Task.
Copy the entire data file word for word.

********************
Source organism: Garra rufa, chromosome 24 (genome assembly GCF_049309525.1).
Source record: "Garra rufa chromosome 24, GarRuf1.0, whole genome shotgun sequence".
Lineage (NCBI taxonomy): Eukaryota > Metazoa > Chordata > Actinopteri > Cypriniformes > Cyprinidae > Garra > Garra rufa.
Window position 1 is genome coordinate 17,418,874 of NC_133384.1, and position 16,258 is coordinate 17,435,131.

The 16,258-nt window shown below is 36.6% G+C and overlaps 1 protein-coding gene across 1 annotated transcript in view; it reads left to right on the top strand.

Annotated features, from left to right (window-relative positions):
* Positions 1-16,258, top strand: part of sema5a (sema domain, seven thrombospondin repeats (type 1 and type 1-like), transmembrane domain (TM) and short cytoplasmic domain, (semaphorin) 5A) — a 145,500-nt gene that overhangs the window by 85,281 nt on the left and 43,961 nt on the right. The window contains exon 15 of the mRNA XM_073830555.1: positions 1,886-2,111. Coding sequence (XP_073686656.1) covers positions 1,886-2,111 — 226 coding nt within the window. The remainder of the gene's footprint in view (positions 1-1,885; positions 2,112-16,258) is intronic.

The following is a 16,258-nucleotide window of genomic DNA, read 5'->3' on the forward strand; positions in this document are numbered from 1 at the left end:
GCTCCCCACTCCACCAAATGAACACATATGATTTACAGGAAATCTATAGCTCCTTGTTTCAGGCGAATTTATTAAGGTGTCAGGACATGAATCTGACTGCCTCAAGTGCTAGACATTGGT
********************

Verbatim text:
Source organism: Garra rufa, chromosome 24 (genome assembly GCF_049309525.1).
Source record: "Garra rufa chromosome 24, GarRuf1.0, whole genome shotgun sequence".
Lineage (NCBI taxonomy): Eukaryota > Metazoa > Chordata > Actinopteri > Cypriniformes > Cyprinidae > Garra > Garra rufa.
Window position 1 is genome coordinate 17,418,874 of NC_133384.1, and position 16,258 is coordinate 17,435,131.

The 16,258-nt window shown below is 36.6% G+C and overlaps 1 protein-coding gene across 1 annotated transcript in view; it reads left to right on the top strand.

Annotated features, from left to right (window-relative positions):
* Positions 1-16,258, top strand: part of sema5a (sema domain, seven thrombospondin repeats (type 1 and type 1-like), transmembrane domain (TM) and short cytoplasmic domain, (semaphorin) 5A) — a 145,500-nt gene that overhangs the window by 85,281 nt on the left and 43,961 nt on the right. The window contains exon 15 of the mRNA XM_073830555.1: positions 1,886-2,111. Coding sequence (XP_073686656.1) covers positions 1,886-2,111 — 226 coding nt within the window. The remainder of the gene's footprint in view (positions 1-1,885; positions 2,112-16,258) is intronic.

The following is a 16,258-nucleotide window of genomic DNA, read 5'->3' on the forward strand; positions in this document are numbered from 1 at the left end:
GCTCCCCACTCCACCAAATGAACACATATGATTTACAGGAAATCTATAGCTCCTTGTTTCAGGCGAATTTATTAAGGTGTCAGGACATGAATCTGACTGCCTCAAGTGCTAGACATTGGT